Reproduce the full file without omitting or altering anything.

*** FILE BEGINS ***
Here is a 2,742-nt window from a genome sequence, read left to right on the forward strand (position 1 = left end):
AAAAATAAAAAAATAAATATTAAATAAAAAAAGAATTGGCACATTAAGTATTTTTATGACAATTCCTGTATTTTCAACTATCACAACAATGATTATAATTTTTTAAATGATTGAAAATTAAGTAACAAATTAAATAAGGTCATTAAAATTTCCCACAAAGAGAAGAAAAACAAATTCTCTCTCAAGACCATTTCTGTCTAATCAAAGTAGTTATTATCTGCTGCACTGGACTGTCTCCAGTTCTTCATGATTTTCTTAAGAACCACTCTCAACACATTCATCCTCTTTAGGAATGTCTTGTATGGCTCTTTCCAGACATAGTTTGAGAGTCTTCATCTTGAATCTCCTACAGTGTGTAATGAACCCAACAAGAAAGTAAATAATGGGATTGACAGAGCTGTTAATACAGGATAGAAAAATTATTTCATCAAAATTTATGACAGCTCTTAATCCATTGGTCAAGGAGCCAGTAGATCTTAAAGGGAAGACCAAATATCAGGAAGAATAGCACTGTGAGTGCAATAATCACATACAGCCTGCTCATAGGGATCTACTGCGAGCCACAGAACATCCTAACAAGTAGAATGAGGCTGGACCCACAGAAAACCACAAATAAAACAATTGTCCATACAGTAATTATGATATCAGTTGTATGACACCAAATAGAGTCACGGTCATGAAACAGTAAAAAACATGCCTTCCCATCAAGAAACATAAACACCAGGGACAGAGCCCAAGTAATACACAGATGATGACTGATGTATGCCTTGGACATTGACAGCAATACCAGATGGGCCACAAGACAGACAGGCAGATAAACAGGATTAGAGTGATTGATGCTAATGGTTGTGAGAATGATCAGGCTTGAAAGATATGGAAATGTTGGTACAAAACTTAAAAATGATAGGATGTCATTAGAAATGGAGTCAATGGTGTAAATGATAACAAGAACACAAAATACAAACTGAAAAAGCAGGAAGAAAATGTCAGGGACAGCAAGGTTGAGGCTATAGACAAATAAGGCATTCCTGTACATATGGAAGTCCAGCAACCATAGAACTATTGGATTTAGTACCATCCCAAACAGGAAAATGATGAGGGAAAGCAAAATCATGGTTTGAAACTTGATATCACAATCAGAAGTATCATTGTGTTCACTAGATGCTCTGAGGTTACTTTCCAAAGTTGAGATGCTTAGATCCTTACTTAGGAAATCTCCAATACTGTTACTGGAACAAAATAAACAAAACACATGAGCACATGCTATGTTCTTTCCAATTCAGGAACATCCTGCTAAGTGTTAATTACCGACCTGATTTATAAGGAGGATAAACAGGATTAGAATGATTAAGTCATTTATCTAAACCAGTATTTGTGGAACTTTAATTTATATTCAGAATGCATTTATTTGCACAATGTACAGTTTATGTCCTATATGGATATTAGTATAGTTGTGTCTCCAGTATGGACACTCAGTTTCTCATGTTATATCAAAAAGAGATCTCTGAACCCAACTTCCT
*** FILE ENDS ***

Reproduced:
Here is a 2,742-nt window from a genome sequence, read left to right on the forward strand (position 1 = left end):
AAAAATAAAAAAATAAATATTAAATAAAAAAAGAATTGGCACATTAAGTATTTTTATGACAATTCCTGTATTTTCAACTATCACAACAATGATTATAATTTTTTAAATGATTGAAAATTAAGTAACAAATTAAATAAGGTCATTAAAATTTCCCACAAAGAGAAGAAAAACAAATTCTCTCTCAAGACCATTTCTGTCTAATCAAAGTAGTTATTATCTGCTGCACTGGACTGTCTCCAGTTCTTCATGATTTTCTTAAGAACCACTCTCAACACATTCATCCTCTTTAGGAATGTCTTGTATGGCTCTTTCCAGACATAGTTTGAGAGTCTTCATCTTGAATCTCCTACAGTGTGTAATGAACCCAACAAGAAAGTAAATAATGGGATTGACAGAGCTGTTAATACAGGATAGAAAAATTATTTCATCAAAATTTATGACAGCTCTTAATCCATTGGTCAAGGAGCCAGTAGATCTTAAAGGGAAGACCAAATATCAGGAAGAATAGCACTGTGAGTGCAATAATCACATACAGCCTGCTCATAGGGATCTACTGCGAGCCACAGAACATCCTAACAAGTAGAATGAGGCTGGACCCACAGAAAACCACAAATAAAACAATTGTCCATACAGTAATTATGATATCAGTTGTATGACACCAAATAGAGTCACGGTCATGAAACAGTAAAAAACATGCCTTCCCATCAAGAAACATAAACACCAGGGACAGAGCCCAAGTAATACACAGATGATGACTGATGTATGCCTTGGACATTGACAGCAATACCAGATGGGCCACAAGACAGACAGGCAGATAAACAGGATTAGAGTGATTGATGCTAATGGTTGTGAGAATGATCAGGCTTGAAAGATATGGAAATGTTGGTACAAAACTTAAAAATGATAGGATGTCATTAGAAATGGAGTCAATGGTGTAAATGATAACAAGAACACAAAATACAAACTGAAAAAGCAGGAAGAAAATGTCAGGGACAGCAAGGTTGAGGCTATAGACAAATAAGGCATTCCTGTACATATGGAAGTCCAGCAACCATAGAACTATTGGATTTAGTACCATCCCAAACAGGAAAATGATGAGGGAAAGCAAAATCATGGTTTGAAACTTGATATCACAATCAGAAGTATCATTGTGTTCACTAGATGCTCTGAGGTTACTTTCCAAAGTTGAGATGCTTAGATCCTTACTTAGGAAATCTCCAATACTGTTACTGGAACAAAATAAACAAAACACATGAGCACATGCTATGTTCTTTCCAATTCAGGAACATCCTGCTAAGTGTTAATTACCGACCTGATTTATAAGGAGGATAAACAGGATTAGAATGATTAAGTCATTTATCTAAACCAGTATTTGTGGAACTTTAATTTATATTCAGAATGCATTTATTTGCACAATGTACAGTTTATGTCCTATATGGATATTAGTATAGTTGTGTCTCCAGTATGGACACTCAGTTTCTCATGTTATATCAAAAAGAGATCTCTGAACCCAACTTCCT